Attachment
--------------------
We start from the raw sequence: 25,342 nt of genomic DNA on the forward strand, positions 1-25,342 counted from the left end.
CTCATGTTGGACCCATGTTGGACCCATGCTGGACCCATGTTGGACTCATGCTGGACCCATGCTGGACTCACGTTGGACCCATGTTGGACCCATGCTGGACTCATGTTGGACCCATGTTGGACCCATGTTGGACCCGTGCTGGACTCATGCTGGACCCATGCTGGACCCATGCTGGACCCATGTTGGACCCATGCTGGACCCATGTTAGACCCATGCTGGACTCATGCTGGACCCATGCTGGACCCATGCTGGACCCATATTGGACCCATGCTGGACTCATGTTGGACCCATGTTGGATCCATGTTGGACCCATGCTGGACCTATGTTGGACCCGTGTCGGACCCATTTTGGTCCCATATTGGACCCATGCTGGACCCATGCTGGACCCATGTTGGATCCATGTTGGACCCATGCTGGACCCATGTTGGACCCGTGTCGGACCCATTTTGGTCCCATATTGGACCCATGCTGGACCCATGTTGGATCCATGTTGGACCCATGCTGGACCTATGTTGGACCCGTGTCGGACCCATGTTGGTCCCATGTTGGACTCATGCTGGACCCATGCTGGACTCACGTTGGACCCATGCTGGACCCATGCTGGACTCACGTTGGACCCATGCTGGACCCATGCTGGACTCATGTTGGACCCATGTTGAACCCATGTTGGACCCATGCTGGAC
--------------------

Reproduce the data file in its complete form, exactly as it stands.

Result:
We start from the raw sequence: 25,342 nt of genomic DNA on the forward strand, positions 1-25,342 counted from the left end.
CTCATGTTGGACCCATGTTGGACCCATGCTGGACCCATGTTGGACTCATGCTGGACCCATGCTGGACTCACGTTGGACCCATGTTGGACCCATGCTGGACTCATGTTGGACCCATGTTGGACCCATGTTGGACCCGTGCTGGACTCATGCTGGACCCATGCTGGACCCATGCTGGACCCATGTTGGACCCATGCTGGACCCATGTTAGACCCATGCTGGACTCATGCTGGACCCATGCTGGACCCATGCTGGACCCATATTGGACCCATGCTGGACTCATGTTGGACCCATGTTGGATCCATGTTGGACCCATGCTGGACCTATGTTGGACCCGTGTCGGACCCATTTTGGTCCCATATTGGACCCATGCTGGACCCATGCTGGACCCATGTTGGATCCATGTTGGACCCATGCTGGACCCATGTTGGACCCGTGTCGGACCCATTTTGGTCCCATATTGGACCCATGCTGGACCCATGTTGGATCCATGTTGGACCCATGCTGGACCTATGTTGGACCCGTGTCGGACCCATGTTGGTCCCATGTTGGACTCATGCTGGACCCATGCTGGACTCACGTTGGACCCATGCTGGACCCATGCTGGACTCACGTTGGACCCATGCTGGACCCATGCTGGACTCATGTTGGACCCATGTTGAACCCATGTTGGACCCATGCTGGAC